Sirk TV Graphic Novel Review: ASTONISHER VOL. 2 – ALL THE NIGHTMARES [Lion Forge/Diamond]
The continuing journey of Magnus who controls and, in many ways, is the Astonisher, takes on the role of a hero trying to hide. In “Astonisher Vol. 2 – All The Nightmares” [Alex de Campi/Lion Forge/144pgs], Magnus is at a loss with his powers. The idea is that a suit is what allows him to becomes superhuman. The women he is surrounded with including girlfriend Sasha, almost act as his clan but he feels that he doesn’t deserve to be with them. They are accomplished both in life and in education while he finds himself lacking. After he escapes from his original captors, he reaches out to a Federal agent who understands his plight. Said Federal Agent also just happens to be head of a secret section of the FBI. While certain elements of this perception are circumspect at best and require a certain suspension of disbelief, it allows the story to establish Magnus’ want of his old life or at least the superficial joy of it. His brother Drew in some megalomaniacal fashion is preparing to brainwash most of the planet through an app and a satellite link provided by his and Magnus’ mother who is the head of Alistat. The story progression is fairly standard and takes a bit longer than necessary to kick in. It is only when an older Zelda-like lady enters in at the bequest of the Federal Agent does the graphic novel kick up a notch. Her attachment to the astral plane and her ability to transport Magnus gives the story the ability to jump both in meta as well as literal structures. The pace is upped immediately but the progressions become, though fun in certain ways, akin to “Moonraker” in many respects. While a certain part of resolution and transcendence happens on the way to space both inside and outside the mind, “The Astonisher” seemingly exists in his own world where the ability to act is just reasoned in the aspect that he has no other choice.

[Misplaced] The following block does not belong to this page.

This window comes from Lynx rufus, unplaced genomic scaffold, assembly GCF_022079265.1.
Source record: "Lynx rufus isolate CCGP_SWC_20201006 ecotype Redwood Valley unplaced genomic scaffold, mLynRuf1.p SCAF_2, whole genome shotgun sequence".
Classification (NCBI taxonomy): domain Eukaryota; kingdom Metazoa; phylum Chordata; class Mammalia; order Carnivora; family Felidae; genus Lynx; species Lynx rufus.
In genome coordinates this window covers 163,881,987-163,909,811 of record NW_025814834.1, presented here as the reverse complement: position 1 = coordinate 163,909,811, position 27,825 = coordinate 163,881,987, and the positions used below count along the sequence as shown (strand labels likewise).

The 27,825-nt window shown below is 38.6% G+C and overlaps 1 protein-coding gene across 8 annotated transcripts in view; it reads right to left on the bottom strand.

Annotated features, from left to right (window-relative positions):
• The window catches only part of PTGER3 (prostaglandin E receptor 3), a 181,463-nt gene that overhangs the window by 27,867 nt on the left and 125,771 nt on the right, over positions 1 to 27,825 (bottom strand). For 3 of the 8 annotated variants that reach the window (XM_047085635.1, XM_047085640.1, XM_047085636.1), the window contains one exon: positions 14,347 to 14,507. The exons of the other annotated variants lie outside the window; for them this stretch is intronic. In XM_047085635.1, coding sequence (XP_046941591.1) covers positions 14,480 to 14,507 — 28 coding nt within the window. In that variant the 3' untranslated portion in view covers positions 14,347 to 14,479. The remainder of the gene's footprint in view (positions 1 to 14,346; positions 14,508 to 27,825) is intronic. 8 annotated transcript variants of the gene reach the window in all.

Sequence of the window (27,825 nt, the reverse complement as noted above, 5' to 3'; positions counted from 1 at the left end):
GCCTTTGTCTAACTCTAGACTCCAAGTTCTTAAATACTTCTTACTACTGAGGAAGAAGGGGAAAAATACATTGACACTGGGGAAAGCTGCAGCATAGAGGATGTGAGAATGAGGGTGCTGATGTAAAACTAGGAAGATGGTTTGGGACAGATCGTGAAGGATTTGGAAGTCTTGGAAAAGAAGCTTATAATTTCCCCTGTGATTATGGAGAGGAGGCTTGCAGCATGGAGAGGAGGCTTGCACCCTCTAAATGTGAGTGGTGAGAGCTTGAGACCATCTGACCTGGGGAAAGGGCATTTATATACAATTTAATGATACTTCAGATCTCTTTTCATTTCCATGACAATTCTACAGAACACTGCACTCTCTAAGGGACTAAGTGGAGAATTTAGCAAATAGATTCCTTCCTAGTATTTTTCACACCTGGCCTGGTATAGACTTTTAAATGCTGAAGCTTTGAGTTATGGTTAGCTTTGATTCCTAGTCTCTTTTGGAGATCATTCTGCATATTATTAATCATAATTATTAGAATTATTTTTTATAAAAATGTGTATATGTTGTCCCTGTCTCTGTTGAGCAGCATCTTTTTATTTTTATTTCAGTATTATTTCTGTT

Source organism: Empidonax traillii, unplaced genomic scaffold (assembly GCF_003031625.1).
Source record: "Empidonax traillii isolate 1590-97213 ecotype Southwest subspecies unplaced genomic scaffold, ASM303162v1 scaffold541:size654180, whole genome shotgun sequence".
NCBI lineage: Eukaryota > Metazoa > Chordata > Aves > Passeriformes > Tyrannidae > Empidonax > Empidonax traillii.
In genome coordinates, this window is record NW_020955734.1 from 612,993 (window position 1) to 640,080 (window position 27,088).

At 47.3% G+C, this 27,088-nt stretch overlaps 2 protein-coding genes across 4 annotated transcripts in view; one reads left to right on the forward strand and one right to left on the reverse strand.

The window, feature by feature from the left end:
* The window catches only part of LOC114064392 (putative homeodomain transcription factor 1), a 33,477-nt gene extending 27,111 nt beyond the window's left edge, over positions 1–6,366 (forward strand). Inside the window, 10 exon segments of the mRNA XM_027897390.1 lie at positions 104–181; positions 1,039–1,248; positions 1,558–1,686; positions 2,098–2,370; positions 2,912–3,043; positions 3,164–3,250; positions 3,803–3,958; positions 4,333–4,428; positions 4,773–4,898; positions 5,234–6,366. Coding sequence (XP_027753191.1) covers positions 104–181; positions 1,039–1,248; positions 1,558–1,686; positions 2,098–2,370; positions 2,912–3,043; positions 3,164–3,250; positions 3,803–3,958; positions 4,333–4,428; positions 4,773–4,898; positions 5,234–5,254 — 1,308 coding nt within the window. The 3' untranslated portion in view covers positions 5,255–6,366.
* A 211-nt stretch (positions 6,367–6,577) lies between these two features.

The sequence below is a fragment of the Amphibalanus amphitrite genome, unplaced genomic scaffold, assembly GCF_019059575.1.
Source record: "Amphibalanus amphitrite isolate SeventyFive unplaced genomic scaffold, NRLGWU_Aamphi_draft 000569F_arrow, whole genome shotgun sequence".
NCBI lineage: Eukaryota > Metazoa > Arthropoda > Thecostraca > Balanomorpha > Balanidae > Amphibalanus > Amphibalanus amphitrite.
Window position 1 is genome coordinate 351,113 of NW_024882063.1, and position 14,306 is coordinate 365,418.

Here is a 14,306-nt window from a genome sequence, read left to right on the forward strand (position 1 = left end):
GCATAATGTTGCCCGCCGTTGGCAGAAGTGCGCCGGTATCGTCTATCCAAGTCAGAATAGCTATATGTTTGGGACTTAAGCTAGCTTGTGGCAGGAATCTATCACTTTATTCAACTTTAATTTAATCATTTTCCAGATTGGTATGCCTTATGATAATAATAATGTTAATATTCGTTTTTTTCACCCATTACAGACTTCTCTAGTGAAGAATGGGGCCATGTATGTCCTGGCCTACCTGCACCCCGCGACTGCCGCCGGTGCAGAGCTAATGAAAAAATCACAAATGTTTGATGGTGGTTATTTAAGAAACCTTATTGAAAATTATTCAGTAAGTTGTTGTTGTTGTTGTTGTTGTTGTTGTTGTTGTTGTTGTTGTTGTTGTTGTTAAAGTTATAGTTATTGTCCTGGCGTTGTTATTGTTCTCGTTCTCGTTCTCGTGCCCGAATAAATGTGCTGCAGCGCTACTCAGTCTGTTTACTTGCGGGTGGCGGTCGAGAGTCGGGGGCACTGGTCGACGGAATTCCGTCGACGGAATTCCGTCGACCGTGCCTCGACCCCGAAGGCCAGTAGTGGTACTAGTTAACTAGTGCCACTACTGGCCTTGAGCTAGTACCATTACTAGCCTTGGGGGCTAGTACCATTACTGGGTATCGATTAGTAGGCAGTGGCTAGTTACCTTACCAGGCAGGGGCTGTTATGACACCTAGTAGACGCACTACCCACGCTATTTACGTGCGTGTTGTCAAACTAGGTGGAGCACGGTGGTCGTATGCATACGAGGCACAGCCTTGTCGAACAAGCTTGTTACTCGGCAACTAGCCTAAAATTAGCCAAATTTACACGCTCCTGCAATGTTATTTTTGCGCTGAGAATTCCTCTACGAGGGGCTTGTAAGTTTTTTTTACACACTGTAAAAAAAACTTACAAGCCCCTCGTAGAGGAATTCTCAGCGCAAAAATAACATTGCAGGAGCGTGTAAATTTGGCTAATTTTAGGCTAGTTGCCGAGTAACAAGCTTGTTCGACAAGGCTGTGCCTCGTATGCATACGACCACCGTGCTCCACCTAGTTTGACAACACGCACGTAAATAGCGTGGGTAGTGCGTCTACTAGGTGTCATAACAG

By Tim Wassberg
Posted on October 1, 2018, in Other Reviews and tagged Alex de Campi, Astonisher, cable television, college television, Diamond Comics, Graphic Novel, Lion Forge, review, Sirk TV, tim wassberg, tv colleges. Bookmark the permalink. Leave a comment.